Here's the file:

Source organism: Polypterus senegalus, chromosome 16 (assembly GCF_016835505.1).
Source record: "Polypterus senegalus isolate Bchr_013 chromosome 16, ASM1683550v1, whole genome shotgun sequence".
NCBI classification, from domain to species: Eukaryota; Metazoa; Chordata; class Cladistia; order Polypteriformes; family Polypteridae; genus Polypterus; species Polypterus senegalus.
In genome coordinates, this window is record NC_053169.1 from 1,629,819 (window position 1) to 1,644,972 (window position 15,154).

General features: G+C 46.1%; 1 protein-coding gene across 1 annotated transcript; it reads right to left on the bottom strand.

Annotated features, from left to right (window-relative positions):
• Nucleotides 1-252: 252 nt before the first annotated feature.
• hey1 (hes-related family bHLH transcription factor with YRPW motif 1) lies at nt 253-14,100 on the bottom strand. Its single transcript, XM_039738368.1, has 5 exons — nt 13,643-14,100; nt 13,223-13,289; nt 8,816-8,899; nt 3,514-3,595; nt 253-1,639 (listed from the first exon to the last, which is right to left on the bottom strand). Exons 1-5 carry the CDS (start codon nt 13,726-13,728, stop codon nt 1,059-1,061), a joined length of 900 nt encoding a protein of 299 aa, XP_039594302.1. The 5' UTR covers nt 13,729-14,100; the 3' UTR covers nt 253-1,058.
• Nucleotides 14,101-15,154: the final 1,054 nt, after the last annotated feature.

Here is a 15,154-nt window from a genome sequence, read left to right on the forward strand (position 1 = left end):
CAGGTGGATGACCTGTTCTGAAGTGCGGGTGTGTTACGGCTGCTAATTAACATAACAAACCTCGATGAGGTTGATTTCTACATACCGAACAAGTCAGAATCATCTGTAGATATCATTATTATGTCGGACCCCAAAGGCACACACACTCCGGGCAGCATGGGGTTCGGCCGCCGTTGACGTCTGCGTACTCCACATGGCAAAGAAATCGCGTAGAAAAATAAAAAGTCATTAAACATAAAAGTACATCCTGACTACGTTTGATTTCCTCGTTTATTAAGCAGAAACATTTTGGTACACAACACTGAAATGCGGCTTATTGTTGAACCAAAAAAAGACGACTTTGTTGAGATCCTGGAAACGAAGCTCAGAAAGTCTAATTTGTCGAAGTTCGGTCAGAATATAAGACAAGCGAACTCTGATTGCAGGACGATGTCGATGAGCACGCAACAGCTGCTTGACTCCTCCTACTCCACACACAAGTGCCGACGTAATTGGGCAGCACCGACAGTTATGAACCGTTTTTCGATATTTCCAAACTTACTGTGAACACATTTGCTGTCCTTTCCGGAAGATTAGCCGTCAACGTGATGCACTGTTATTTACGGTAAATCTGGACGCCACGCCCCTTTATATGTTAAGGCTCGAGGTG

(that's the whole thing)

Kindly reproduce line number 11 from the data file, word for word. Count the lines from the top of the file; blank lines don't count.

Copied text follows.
CAGGTGGATGACCTGTTCTGAAGTGCGGGTGTGTTACGGCTGCTAATTAACATAACAAACCTCGATGAGGTTGATTTCTACATACCGAACAAGTCAGAATCATCTGTAGATATCATTATTATGTCGGACCCCAAAGGCACACACACTCCGGGCAGCATGGGGTTCGGCCGCCGTTGACGTCTGCGTACTCCACATGGCAAAGAAATCGCGTAGAAAAATAAAAAGTCATTAAACATAAAAGTACATCCTGACTACGTTTGATTTCCTCGTTTATTAAGCAGAAACATTTTGGTACACAACACTGAAATGCGGCTTATTGTTGAACCAAAAAAAGACGACTTTGTTGAGATCCTGGAAACGAAGCTCAGAAAGTCTAATTTGTCGAAGTTCGGTCAGAATATAAGACAAGCGAACTCTGATTGCAGGACGATGTCGATGAGCACGCAACAGCTGCTTGACTCCTCCTACTCCACACACAAGTGCCGACGTAATTGGGCAGCACCGACAGTTATGAACCGTTTTTCGATATTTCCAAACTTACTGTGAACACATTTGCTGTCCTTTCCGGAAGATTAGCCGTCAACGTGATGCACTGTTATTTACGGTAAATCTGGACGCCACGCCCCTTTATATGTTAAGGCTCGAGGTG